No one has seen Moammar Gadhafi in public in several months, but that doesn't mean the Libyan dictator isn't trying to cling to power. Loyalist forces continue to challenge Libyan rebels in a few places and the dictator used a Thursday audio broadcast -- widely assumed to be legitimate by both friend and foe -- to urge his followers to continue fighting. They did, but it seems unlikely that Gadhafi can elude capture for much longer.
Rebel forces continue to confront troops in a few towns where loyalty to Gadhafi remains strong. Thursday, for example, loyalist troops fired at least 10 rockets to rebel troops outside the town of Bani Walid. The rebels took little action against those who fired at them. They're hunkered down outside the city, hoping that town leaders -- and Gadhafi if he is hiding there -- will surrender before a deadline this weekend. That wait-and-see approach is preferable to a frontal attack that could cost many lives and heavily damage the city.
The National Transitional Council, the agency established by the rebels to run Libya until a new constitution can be crafted and elections can be held, is employing several options to apprehend Gadhafi. The Council wants him in custody because he would be far less likely to prompt an uprising against a new government than if he were still a fugitive.
To that end, the effort to apprehend Gadhafi is moving forward on several fronts. The rebels have created a special military unit that is using sophisticated methods and assistance from foreign governments -- French intelligence officers and, perhaps, a small number of CIA members, though U.S. officials have not confirmed the latter -- to track him down. Reports suggest that the unit is using wiretaps, satellite images and interviews with former Gadhafi soldiers, employees and other followers to develop useful information. The unit apparently has had some success.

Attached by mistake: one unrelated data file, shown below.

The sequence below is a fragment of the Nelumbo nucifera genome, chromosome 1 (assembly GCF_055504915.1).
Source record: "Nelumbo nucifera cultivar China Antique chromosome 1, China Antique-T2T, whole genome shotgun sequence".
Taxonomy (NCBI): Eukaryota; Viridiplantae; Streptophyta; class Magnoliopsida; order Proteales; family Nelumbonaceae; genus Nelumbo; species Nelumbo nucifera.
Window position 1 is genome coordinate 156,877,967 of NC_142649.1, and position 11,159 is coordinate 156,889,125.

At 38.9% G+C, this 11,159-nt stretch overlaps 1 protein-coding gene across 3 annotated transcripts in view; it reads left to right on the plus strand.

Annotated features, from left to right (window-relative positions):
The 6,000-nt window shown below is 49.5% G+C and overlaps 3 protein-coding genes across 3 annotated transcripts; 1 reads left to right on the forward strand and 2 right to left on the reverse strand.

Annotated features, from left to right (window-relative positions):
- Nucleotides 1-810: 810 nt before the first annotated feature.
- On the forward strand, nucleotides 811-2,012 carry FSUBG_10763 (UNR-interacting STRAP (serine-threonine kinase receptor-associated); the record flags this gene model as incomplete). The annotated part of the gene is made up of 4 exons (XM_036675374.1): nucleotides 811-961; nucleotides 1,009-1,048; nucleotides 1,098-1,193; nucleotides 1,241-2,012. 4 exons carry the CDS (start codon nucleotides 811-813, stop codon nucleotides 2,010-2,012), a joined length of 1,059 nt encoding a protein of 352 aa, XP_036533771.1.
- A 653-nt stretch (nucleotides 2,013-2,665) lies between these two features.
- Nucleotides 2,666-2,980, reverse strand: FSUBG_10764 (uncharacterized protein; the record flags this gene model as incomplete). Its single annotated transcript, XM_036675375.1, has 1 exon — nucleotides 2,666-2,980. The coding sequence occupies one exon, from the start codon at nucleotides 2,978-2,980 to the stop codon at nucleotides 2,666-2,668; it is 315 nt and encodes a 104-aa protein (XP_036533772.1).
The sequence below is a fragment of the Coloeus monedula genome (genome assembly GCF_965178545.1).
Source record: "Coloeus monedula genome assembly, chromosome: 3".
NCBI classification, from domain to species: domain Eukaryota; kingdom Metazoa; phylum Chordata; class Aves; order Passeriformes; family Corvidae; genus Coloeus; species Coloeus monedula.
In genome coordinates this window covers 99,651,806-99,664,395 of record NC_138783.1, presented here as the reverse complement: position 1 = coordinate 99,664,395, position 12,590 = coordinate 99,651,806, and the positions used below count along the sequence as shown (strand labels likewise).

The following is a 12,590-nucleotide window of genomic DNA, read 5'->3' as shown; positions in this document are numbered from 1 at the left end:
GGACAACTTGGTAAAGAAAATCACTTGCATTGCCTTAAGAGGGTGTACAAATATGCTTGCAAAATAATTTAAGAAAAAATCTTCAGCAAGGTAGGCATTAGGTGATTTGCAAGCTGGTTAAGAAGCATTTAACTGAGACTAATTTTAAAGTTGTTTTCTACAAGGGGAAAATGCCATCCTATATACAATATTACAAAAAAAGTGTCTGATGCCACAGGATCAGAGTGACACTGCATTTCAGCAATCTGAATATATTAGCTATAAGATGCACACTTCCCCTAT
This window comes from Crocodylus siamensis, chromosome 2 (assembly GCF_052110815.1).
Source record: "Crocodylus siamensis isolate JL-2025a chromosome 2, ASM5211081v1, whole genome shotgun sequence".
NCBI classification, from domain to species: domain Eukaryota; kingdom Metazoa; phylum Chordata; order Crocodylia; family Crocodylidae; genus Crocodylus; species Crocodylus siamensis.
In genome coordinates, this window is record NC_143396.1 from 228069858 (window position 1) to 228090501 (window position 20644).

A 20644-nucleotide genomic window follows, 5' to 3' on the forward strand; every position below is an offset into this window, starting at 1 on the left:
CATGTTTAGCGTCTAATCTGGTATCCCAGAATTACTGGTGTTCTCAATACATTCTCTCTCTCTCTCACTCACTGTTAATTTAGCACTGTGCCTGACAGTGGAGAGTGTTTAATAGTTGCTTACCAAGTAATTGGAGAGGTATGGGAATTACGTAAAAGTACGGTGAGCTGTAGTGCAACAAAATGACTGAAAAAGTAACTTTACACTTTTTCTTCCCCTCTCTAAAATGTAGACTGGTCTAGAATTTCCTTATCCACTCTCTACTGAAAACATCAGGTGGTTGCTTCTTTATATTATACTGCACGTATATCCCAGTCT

One former rebel fighter, who spoke on the condition of anonymity, said members of the unit and other forces raided a house near Tripoli last weekend because information indicated the ousted ruler was there. Though he was not found, it appears that Gadhafi had been there and escaped less than an hour before the raid.
Information gathered at the scene suggests that Gadhafi might have fled to either his hometown of Sirte, the desert community of Sabha and or to Bani Walid, the city where Thursday rocket attacks on rebels took place. There's no certainty, though. Other sources say Gadhafi already has left Libya. The search in Libya goes on.
So does the wider effort outside that country. On Thursday, the International Criminal Court in The Hague, Netherlands, asked Interpol, the international police agency, to issue Red Notice arrest warrants against Gadhafi for alleged crimes against humanity. The court's chief prosecutor also requested similar notices on one of Gadhafi's sons and his brother-in-law. Both had high-profile positions in the Gadhafi government. If approved, the warrants would allow extradition of Gadhafi and others to the international court for trial. That means nothing until Gadhafi is apprehended, but it provides a framework for bringing him to trial when he is caught.
There is, at the moment, no certainty where Gadhafi might be hiding. What is certain, though, is that the widening effort to capture him will bear fruit. The quick and bloodless capture of the former dictator would suit both Libyan rebels and the international community that supports their cause. The work to rebuild Libya after decades of autocratic rule can't really start until Gadhafi is in custody.